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I am talking about the PHP 5.3.3 package that is available in the Red Hat Enterprise Linux repository, running on Apache. From what I can see, as of RHEL 6, it is the latest version (no updates available). I assume security patches are backported, so my question is, with all other things being equal: Is this package less secure than if I had downloaded and compiled the latest stable release from the PHP site?

  • @DjangoReinhardt, that link is not very helpful since it does not differentiate vulnerabilities that RedHat has patched vs. those it has not. – Jacob Brown Jul 19 '17 at 17:06
  • @JacobBrown Fair point. Any fixed patched by RHEL will not be included on that list... but you're still trusting that they've tackled them all. – Django Reinhardt Jul 19 '17 at 17:19
  • @DjangoReinhardt, it's a good link, just seems tangential to the question, which very clearly asks about the RHEL6-patched 5.3.3. Also, I don't trust that they've tackled them all, and I suspect the answer below identifies a real problem. – Jacob Brown Jul 19 '17 at 17:44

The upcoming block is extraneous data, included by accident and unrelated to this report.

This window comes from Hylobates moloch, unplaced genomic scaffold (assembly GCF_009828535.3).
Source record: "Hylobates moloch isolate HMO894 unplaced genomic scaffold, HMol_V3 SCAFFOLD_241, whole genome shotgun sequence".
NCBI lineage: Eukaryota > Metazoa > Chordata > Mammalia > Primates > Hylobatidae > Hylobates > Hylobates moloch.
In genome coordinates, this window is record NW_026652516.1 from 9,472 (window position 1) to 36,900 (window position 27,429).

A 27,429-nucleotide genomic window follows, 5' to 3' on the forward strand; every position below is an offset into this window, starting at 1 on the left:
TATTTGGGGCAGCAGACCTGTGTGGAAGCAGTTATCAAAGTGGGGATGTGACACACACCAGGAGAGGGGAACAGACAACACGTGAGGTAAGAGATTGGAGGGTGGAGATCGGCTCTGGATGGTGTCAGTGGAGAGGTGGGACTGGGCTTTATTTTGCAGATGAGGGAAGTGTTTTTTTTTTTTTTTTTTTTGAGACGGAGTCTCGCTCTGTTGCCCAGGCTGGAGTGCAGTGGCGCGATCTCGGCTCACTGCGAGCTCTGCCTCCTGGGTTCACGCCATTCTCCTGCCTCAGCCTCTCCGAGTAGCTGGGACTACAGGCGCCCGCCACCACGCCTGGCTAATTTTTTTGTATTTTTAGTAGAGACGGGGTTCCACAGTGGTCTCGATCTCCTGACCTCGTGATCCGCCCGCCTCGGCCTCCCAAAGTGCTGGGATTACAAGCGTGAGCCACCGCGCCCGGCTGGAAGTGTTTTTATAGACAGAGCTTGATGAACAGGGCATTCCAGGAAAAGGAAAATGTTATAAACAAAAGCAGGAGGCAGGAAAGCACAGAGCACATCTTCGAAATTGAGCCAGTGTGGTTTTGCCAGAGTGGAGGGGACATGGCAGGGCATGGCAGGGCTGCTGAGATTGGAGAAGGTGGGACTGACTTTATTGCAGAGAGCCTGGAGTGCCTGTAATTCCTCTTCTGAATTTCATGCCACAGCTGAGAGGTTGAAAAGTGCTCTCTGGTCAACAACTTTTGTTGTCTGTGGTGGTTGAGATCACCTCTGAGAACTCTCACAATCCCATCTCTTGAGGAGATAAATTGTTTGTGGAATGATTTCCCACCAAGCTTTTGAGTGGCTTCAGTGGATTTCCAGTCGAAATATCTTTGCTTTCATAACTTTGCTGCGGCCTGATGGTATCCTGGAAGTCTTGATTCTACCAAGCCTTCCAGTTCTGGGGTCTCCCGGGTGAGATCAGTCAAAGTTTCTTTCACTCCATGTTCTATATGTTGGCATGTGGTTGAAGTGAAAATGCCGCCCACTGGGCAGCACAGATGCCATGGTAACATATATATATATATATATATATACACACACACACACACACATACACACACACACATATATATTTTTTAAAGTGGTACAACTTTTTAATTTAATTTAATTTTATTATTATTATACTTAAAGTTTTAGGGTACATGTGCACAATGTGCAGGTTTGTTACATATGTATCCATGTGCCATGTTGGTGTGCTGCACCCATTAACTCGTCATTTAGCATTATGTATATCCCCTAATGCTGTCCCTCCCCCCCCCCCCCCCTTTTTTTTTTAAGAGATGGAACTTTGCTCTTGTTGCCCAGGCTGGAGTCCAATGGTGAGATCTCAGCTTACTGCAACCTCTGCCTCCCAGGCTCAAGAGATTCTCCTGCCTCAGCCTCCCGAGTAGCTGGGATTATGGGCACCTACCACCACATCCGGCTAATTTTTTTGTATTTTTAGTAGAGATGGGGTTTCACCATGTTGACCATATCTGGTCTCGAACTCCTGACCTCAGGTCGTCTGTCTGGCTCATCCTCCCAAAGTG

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Please take below-mentioned as my personal opinion.

I think is is less secure. But it depends on what you consider a security problem and what not.

real life example

my company reported a few security issues to PHP. They have fixed it in latest release of 5.5.x ..

I'm not even going to get into they have forgotten to fix it on 5.4.x tree and haven't released an updated version for 5.4.x even after my emails.

The bug report for one of them is here: https://bugs.php.net/bug.php?id=67538

Red Hat bugzilla for it is here: https://bugzilla.redhat.com/show_bug.cgi?id=1120266

Red Hat does not really consider this a security problem even if it affects quite a few shared hosting environments - as they say open_basedir, disable_functions and similar "protections" (that can be bypassed using above-mentioned bug(s)) are not real protections and should not be taken so.

Having said that - it's only up to you to decide whether it even make sense to somehow assume PHP provides some security features.

In my opinion your environment should be configured in a way that even if someone compromises a site and gains access to PHP they won't be able to do much more than just messing with that one site and nothing else.

One more answer I gave on stackoverflow might become handy in considerations.

edit: none of the issues we've reported to PHP weeks ago have been fixed in RHEL so far - that's what I based my opinion on.

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